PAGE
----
You don’t write to get rich. You write because writing is a fundamental part of who you are. Your odds of becoming Stephen King or Sue Grafton are longer than your odds of winning a multi-state lottery.
The basic idea behind any form of art is to express emotions. You’ll notice I write a lot about time travel, science fiction, horror, and love. I write about love and romance because I have a sentimental streak. I write about horror because of panic attacks, and people are drawn to things that scare them (counterintuitive, but true). I write about science fiction because I grew up watching the original Star Trek, and it’s like comfort food for me. And I love time travel for some reason I can’t really explain. Maybe I have a lot of regrets and want to right some wrongs. Who the hell knows? Or maybe I’d just like swap one-liners with Groucho Marx. “After two days in the hospital I took a turn for the nurse.”
I also dish out writing advice. You know where I get that wisdom? Failure … sometimes epic. Or, as we say on Twitter, #dumpsterfire fiction. If you try to imitate bestsellers, your novel is going to be a disaster, a dumpster fire in kids’ lingo today. And you’ll feel like one, too, after spending all that time and effort to produce something no one wants to read. Believe me, I’ve been there.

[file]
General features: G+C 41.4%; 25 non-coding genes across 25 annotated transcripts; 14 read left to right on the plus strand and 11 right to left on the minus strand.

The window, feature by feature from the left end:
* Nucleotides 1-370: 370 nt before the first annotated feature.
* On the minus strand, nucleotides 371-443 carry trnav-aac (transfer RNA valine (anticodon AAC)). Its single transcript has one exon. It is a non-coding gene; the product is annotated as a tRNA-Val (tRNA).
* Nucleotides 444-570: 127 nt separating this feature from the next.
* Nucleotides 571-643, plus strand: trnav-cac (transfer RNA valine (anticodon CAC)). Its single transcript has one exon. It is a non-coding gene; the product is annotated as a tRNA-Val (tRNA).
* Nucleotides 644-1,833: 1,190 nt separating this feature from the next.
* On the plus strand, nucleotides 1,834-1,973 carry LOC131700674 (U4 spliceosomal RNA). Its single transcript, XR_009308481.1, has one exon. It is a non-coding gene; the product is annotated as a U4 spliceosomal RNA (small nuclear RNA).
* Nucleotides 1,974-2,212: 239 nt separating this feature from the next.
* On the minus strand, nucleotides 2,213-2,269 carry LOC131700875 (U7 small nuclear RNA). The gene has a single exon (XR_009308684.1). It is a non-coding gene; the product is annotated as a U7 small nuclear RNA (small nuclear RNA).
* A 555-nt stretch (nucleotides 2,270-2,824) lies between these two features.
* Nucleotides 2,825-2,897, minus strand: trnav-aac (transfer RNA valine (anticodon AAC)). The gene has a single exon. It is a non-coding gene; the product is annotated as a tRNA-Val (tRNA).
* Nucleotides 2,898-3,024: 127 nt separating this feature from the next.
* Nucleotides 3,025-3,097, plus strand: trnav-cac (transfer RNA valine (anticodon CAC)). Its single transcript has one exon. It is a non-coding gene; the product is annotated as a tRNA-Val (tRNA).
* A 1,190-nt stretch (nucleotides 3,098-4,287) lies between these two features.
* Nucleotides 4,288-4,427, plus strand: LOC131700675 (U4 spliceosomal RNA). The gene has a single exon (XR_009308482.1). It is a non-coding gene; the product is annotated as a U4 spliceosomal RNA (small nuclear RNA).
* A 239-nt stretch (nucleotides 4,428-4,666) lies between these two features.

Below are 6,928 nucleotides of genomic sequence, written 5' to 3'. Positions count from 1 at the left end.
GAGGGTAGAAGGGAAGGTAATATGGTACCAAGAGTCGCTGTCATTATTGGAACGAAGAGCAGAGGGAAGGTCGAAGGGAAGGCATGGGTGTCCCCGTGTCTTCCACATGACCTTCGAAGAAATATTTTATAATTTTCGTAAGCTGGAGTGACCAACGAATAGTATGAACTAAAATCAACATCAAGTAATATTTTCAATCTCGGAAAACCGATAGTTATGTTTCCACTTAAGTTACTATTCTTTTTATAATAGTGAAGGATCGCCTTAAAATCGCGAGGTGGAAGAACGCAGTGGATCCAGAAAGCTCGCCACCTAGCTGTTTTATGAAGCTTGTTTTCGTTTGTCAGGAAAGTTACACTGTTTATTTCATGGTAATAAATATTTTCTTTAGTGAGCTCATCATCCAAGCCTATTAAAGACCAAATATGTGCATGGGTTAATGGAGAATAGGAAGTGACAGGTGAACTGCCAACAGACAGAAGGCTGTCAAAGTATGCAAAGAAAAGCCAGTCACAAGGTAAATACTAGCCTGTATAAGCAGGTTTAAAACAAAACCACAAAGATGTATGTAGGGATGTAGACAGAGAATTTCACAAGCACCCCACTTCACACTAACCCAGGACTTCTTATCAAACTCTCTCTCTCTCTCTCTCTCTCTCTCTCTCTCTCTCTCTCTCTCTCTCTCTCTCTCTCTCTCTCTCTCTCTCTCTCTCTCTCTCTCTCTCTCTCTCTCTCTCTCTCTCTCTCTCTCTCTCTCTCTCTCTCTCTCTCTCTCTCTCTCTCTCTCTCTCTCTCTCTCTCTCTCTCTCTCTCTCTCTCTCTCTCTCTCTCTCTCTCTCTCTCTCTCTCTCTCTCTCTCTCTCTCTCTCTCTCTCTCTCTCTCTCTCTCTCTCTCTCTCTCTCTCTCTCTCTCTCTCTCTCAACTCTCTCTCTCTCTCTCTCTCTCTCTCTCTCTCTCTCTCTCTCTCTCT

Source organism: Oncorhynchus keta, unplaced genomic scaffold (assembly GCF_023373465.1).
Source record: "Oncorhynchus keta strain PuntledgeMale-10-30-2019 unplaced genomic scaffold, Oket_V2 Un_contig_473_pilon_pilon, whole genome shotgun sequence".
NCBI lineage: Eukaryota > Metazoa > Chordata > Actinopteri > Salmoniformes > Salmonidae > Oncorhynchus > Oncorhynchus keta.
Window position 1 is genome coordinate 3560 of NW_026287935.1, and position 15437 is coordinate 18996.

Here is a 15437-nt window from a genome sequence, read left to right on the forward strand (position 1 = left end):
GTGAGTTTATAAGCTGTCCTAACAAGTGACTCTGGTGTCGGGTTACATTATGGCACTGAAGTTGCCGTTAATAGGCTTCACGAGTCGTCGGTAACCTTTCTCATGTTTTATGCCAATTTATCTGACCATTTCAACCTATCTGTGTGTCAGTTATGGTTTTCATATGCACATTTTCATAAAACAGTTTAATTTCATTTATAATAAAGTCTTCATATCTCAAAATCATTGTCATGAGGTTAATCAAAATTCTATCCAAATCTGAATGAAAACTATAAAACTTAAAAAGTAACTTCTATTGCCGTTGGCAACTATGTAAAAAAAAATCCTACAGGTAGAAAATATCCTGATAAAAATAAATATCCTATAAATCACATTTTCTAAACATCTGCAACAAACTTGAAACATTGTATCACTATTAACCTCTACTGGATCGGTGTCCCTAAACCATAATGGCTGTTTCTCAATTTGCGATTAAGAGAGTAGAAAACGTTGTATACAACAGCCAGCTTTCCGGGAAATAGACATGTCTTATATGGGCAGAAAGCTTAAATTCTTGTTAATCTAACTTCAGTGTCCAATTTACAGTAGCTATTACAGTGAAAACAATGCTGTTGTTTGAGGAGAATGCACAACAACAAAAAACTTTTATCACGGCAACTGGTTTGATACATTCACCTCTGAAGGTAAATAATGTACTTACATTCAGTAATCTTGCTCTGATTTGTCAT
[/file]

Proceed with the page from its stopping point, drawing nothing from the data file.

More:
Caveat: This does not mean you set your sights low. No. Aim to be the very best writer you can be. Every sentence you write should be exactly what you want to read. Anything less and you’re being dishonest.
But if you’re trying to become Dan Brown or Suzanne Collins, forget it. We already have a Brown and a Collins and a King and a Grafton. Mimicking them is not going make you rich and famous.
If you want to get rich you need to be flipping houses and bootlegging whiskey.
Writers are artists, and we get paid the same. Would you like fries with that?
Peace, from Keith
Copyright © 2013